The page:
“By the end of this week, we will be running out of protective gear,” Mangia said. “We still don’t have the tests we need to contain the spread and isolate our patients.

“We mainly do provisional front line work,” he added.

Some experts say this is the beginning of what could be a worsening crisis. Many have warned against loosening home and social distance policies that have been introduced to restrict people’s movements in an attempt to prevent the spread of the virus.

State officials announced Wednesday that California’s public K-12 campus is expected to remain closed for the remainder of the school year in response to the escalating coronavirus pandemic as educators take on the huge challenge of distance education for about 6.1 million students.

Families and teachers should work “with the expectation now that schools will not reopen, but classes are in” for the remainder of the school year, Prime Minister Gavin Newsom said.

“To all moms, all teachers, all caregivers, I know how stressful this is, trust me,” Newsom said. “I know what we’re asking you for in the coming months.”

California faces a peak of 5,000 coronavirus deaths this week if the state’s stay-at-home policy is relaxed prematurely, Dr. Chris Farnitano, a Contra Costa County health officer, to his supervisory board this week. That would mean 600 deaths a week from COVID-19 in central San Francisco Bay Area and 100 to 200 deaths a week in Contra Costa County, he said.

“We are still hopeful that we can avoid [this scenario] if we don’t relax our efforts to flatten the curve, “said Farnitano, who shared the possible epidemic results the same day as six Bay Area counties expanded and strengthened the country’s first coronavirus protection in place order.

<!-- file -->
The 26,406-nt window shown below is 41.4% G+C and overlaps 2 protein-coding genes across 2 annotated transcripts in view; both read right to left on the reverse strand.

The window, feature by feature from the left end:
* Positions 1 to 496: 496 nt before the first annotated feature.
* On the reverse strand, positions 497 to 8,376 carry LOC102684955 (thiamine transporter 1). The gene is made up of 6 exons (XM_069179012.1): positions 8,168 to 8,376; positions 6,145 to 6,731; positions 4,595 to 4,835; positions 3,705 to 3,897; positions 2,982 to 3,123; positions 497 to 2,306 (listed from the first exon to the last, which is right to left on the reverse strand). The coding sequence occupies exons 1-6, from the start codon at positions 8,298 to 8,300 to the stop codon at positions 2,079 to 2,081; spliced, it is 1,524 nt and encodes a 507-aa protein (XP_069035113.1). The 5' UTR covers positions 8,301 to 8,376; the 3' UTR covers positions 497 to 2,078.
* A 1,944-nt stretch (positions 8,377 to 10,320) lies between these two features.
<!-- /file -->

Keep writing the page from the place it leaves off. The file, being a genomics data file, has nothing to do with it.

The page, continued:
Sacramento County had 300 confirmed cases of the virus and eight deaths from Tuesday night, according to health officials. In the surrounding counties Placer, Yolo and El Dorado, there have been more than 100 confirmed cases. Two people have died in Placer County, and one person has died in Yolo County.

In Southern California, the number of confirmed cases of the virus continues to grow.

Orange County saw its biggest one-time increase in coronavirus infections so far on Wednesday, when officials announced 107 new cases and three more deaths. A total of 606 COVID-19 cases and 10 deaths have been confirmed throughout the country.

The rivers of the Riverside County virus jumped to 371, prompting county health officials to recommend that residents cover their noses and mouths when in public. Thirteen people have died across the country after being infected by the virus, according to health officials.

Officials said the recommendation is based on new knowledge about coronavirus.

“As the situation changes, the rulebook changes,” Dr. Cameron Kaiser, Riverside County Public Health Ombudsman in a statement.

“We see that the number is increasing even faster than we predicted and this means that our strategy must also change. Covering the face does not change the orders that everyone must follow to stay home as much as possible and maintain social distance, but it’s an extra layer of protection that I think we need to add. “

Times staff writers Luke Money, Sonali Kohli, Howard Blume and Kailyn Brown contributed to this report.